1. Harnessing the Power of Visual Content
2. The Role of Visuals in Marketing
3. Creating Compelling Visual Assets
4. Free Download Social Media Image Size Guide


Marketing is an important aspect of building a successful art therapy private practice, and visual content is an effective tool in conveying the essence of your practice and what you offer your potential clients. Most marketing entails using visual content that serves to capture your audience’s attention. However, utilizing compelling visuals can enhance engagement and communicate the value of art therapy and what you offer clients.

Some of the important ways in which visual images can assist in marketing include:

  • Capturing attention – using impactful aesthetics in your images can grab a viewers attention and entire them to read further
  • Storytelling – images can depict the way in which your client can see themselves currently and into the future
  • Communicating values – images can convey the benefits of art therapy and the values that you hold as a therapist

Visual content is more than a means of capturing attention; it is a dynamic storytelling tool. By creating compelling visuals that encapsulate the essence of art therapy and build a sense of connection, you can pave the way for meaningful engagement with your audience.


Social media platforms are the usual areas that are designed for visual content sharing and marketing. Art therapists can leverage platforms like Instagram and Pinterest to share visuals that resonate with their target audience. Regular posts, stories, and curated content contribute to building an online presence that reflects the therapist’s expertise and passion for art therapy.

Below are some suggestions on how two popular social media platforms can be utilized for marketing your art therapy practice.

**NOTE: Marketing and sharing content that focuses on therapy on social media platforms requires a degree of discernment in terms of ensuring privacy, confidentiality and not misrepresenting mental health issues and potential treatment. For more information on using social media ethically for a therapy practice, check out our blog post below: Ethical Posting on Your Social Media Pages as a Therapist

1. Instagram: Crafting Visual Narratives

Visual Storytelling:
– Instagram’s visual-centric nature makes it an ideal platform for storytelling through images.
– Craft a visual narrative that provides a glimpse into the process of art therapy. Share images that encapsulate the therapeutic process.

Interactive Features:
– Leverage Instagram’s interactive features such as polls, quizzes, and interactive stories to engage your audience actively.
– Encourage followers to share their thoughts on art therapy or participate in creative challenges.

Behind-the-Scenes Glimpses:
– Humanize your practice by offering behind-the-scenes glimpses into your art therapy sessions (note confidentiality issues).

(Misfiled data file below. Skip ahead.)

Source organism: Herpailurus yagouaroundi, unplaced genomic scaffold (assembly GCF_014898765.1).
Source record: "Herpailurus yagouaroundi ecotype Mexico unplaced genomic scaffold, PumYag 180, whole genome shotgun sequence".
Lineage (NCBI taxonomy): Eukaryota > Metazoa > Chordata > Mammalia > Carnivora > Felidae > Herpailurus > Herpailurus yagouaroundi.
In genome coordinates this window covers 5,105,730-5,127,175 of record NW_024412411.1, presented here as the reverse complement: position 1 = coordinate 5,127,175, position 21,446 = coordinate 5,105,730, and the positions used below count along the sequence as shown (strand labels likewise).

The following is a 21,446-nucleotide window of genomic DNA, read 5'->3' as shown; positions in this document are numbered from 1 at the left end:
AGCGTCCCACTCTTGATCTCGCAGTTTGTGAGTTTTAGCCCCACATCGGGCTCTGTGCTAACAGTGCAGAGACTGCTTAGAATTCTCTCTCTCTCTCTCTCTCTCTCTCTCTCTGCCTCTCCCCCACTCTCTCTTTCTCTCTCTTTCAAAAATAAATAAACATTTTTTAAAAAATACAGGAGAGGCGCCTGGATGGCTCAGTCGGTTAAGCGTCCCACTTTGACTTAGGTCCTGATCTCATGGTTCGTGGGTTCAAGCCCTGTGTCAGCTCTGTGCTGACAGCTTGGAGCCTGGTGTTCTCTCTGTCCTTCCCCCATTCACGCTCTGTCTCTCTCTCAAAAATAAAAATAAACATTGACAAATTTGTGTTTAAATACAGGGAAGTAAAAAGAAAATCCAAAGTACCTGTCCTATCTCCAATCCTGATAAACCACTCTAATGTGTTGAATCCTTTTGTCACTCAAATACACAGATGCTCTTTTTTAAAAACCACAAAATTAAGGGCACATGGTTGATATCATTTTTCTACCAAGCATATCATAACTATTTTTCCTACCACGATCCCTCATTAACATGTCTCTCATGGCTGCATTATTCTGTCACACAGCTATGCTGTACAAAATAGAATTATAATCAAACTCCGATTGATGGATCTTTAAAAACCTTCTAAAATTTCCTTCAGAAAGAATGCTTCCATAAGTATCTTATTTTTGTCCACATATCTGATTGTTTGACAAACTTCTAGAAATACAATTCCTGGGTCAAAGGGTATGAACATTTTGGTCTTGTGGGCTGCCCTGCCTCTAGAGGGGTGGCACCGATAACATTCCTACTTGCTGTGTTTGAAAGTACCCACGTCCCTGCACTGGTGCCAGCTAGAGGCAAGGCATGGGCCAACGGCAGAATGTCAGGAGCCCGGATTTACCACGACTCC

– Showcasing the creative process and the environment fosters a sense of connection with your audience.

2. Pinterest: Curating Inspirational Boards

Themed Boards:
– Create Pinterest boards that revolve around themes related to art therapy, such as “Expressive Techniques” or “Art for Self-Care.”
– Curate a collection of visuals that inspire and educate your audience on the diverse facets of art therapy.

Resourceful Pins:
– Pin resources, articles, and infographics that align with your art therapy philosophy.
– Position yourself as a valuable resource by curating content that educates and informs your audience.


Visual engagement extends beyond static images. Art therapists can organize webinars or live sessions where they visually demonstrate art therapy techniques, discuss the benefits, and engage with their audience in real-time. These interactive sessions foster a sense of connection and allow potential clients to experience the therapist’s approach firsthand.


Developing visual guides or e-books provides an opportunity to share in-depth insights into art therapy. These resources can include visual representations of therapeutic techniques, case studies, and practical tips. They serve as valuable assets for potential clients seeking comprehensive information about the therapeutic process.


Visuals have the ability to evoke emotions, making them an invaluable asset in conveying the essence of art therapy. Visual images represent an effective form of non-verbal communication that can transcend language barriers. In an industry such as mental health, there is a myriad of terminology that my be confusing and overwhelming to potential clients. In these situations, images can help bridge the gap of providing an aspect that clients can relate to when terminology may be confusing.


The use of symbols in visual images in an important aspect of art therapy. So it makes sense to understand that visual images used in marketing hold the same power of connecting with an audience. Visuals act as symbols that can represent complex concepts and emotions. Art therapists can use symbols in their visual content to convey the core principles of art therapy, such as self-expression, healing, and personal growth.
Using images can assist in storytelling by crafting a visual narrative that tells the story of art therapy.


Humans are naturally drawn to visually appealing content. Using aesthetic images in marketing can not only convey a message but also captivate attention, ensuring that your audience remains engaged.